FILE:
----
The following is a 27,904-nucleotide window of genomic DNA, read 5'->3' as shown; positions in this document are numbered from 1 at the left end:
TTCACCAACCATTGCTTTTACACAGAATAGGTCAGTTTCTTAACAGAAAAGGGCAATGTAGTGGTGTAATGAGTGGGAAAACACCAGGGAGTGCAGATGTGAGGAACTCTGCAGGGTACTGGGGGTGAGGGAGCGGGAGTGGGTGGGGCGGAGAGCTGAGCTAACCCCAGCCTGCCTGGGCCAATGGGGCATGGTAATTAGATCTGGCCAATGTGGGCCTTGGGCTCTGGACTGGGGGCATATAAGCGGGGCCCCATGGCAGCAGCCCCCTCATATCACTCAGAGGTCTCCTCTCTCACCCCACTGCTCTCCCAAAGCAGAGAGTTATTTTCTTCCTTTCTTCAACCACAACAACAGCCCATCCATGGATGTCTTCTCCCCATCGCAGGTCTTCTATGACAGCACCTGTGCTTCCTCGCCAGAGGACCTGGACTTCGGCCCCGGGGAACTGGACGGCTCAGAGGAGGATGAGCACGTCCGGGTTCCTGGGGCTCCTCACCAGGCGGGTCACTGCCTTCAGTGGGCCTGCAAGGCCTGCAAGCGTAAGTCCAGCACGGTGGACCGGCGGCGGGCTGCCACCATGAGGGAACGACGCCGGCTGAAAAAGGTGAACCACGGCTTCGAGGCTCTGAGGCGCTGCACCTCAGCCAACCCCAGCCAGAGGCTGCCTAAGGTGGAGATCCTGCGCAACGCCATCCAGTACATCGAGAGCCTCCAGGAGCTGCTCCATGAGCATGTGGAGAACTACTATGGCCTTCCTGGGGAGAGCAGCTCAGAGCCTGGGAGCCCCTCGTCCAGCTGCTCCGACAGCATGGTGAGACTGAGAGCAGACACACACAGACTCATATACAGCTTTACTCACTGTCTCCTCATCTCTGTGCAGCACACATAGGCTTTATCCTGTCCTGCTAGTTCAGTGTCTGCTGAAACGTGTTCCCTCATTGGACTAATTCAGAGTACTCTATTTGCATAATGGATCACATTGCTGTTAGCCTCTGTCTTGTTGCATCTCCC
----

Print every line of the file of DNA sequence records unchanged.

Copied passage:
The following is a 27,904-nucleotide window of genomic DNA, read 5'->3' as shown; positions in this document are numbered from 1 at the left end:
TTCACCAACCATTGCTTTTACACAGAATAGGTCAGTTTCTTAACAGAAAAGGGCAATGTAGTGGTGTAATGAGTGGGAAAACACCAGGGAGTGCAGATGTGAGGAACTCTGCAGGGTACTGGGGGTGAGGGAGCGGGAGTGGGTGGGGCGGAGAGCTGAGCTAACCCCAGCCTGCCTGGGCCAATGGGGCATGGTAATTAGATCTGGCCAATGTGGGCCTTGGGCTCTGGACTGGGGGCATATAAGCGGGGCCCCATGGCAGCAGCCCCCTCATATCACTCAGAGGTCTCCTCTCTCACCCCACTGCTCTCCCAAAGCAGAGAGTTATTTTCTTCCTTTCTTCAACCACAACAACAGCCCATCCATGGATGTCTTCTCCCCATCGCAGGTCTTCTATGACAGCACCTGTGCTTCCTCGCCAGAGGACCTGGACTTCGGCCCCGGGGAACTGGACGGCTCAGAGGAGGATGAGCACGTCCGGGTTCCTGGGGCTCCTCACCAGGCGGGTCACTGCCTTCAGTGGGCCTGCAAGGCCTGCAAGCGTAAGTCCAGCACGGTGGACCGGCGGCGGGCTGCCACCATGAGGGAACGACGCCGGCTGAAAAAGGTGAACCACGGCTTCGAGGCTCTGAGGCGCTGCACCTCAGCCAACCCCAGCCAGAGGCTGCCTAAGGTGGAGATCCTGCGCAACGCCATCCAGTACATCGAGAGCCTCCAGGAGCTGCTCCATGAGCATGTGGAGAACTACTATGGCCTTCCTGGGGAGAGCAGCTCAGAGCCTGGGAGCCCCTCGTCCAGCTGCTCCGACAGCATGGTGAGACTGAGAGCAGACACACACAGACTCATATACAGCTTTACTCACTGTCTCCTCATCTCTGTGCAGCACACATAGGCTTTATCCTGTCCTGCTAGTTCAGTGTCTGCTGAAACGTGTTCCCTCATTGGACTAATTCAGAGTACTCTATTTGCATAATGGATCACATTGCTGTTAGCCTCTGTCTTGTTGCATCTCCC